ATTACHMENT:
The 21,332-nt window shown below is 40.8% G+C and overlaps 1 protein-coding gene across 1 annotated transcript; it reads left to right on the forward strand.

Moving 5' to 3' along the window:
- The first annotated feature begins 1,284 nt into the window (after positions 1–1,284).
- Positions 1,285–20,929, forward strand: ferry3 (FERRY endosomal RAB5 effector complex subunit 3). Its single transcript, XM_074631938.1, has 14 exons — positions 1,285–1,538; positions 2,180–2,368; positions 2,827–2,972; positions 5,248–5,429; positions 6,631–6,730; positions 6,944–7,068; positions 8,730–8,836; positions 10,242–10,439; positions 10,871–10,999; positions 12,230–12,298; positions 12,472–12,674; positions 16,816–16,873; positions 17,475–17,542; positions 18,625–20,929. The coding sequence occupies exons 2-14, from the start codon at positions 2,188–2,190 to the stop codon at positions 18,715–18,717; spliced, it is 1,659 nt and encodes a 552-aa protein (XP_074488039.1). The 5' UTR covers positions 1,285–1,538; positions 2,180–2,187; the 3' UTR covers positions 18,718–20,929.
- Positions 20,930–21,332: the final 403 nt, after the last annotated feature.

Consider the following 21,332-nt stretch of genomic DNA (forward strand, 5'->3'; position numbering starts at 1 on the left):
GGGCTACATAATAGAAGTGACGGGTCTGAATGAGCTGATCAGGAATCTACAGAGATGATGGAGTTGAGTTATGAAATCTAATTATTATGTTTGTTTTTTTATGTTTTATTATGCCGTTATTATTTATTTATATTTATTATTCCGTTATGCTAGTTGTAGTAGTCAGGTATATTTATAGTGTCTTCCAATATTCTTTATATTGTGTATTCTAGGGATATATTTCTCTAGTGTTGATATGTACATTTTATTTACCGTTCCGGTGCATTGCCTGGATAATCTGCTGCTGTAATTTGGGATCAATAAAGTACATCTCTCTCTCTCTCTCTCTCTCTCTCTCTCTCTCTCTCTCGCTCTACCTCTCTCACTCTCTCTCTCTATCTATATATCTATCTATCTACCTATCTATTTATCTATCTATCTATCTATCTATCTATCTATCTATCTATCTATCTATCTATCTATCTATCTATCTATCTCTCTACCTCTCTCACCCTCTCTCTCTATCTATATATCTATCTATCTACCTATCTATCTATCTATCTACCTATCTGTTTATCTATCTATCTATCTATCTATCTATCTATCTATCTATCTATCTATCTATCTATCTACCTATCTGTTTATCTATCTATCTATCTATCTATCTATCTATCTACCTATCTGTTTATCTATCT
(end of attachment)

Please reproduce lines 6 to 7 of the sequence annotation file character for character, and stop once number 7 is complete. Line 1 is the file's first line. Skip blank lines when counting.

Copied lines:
Consider the following 21,332-nt stretch of genomic DNA (forward strand, 5'->3'; position numbering starts at 1 on the left):
GGGCTACATAATAGAAGTGACGGGTCTGAATGAGCTGATCAGGAATCTACAGAGATGATGGAGTTGAGTTATGAAATCTAATTATTATGTTTGTTTTTTTATGTTTTATTATGCCGTTATTATTTATTTATATTTATTATTCCGTTATGCTAGTTGTAGTAGTCAGGTATATTTATAGTGTCTTCCAATATTCTTTATATTGTGTATTCTAGGGATATATTTCTCTAGTGTTGATATGTACATTTTATTTACCGTTCCGGTGCATTGCCTGGATAATCTGCTGCTGTAATTTGGGATCAATAAAGTACATCTCTCTCTCTCTCTCTCTCTCTCTCTCTCTCTCTCTCTCGCTCTACCTCTCTCACTCTCTCTCTCTATCTATATATCTATCTATCTACCTATCTATTTATCTATCTATCTATCTATCTATCTATCTATCTATCTATCTATCTATCTATCTATCTATCTATCTATCTCTCTACCTCTCTCACCCTCTCTCTCTATCTATATATCTATCTATCTACCTATCTATCTATCTATCTACCTATCTGTTTATCTATCTATCTATCTATCTATCTATCTATCTATCTATCTATCTATCTATCTATCTACCTATCTGTTTATCTATCTATCTATCTATCTATCTATCTATCTACCTATCTGTTTATCTATCT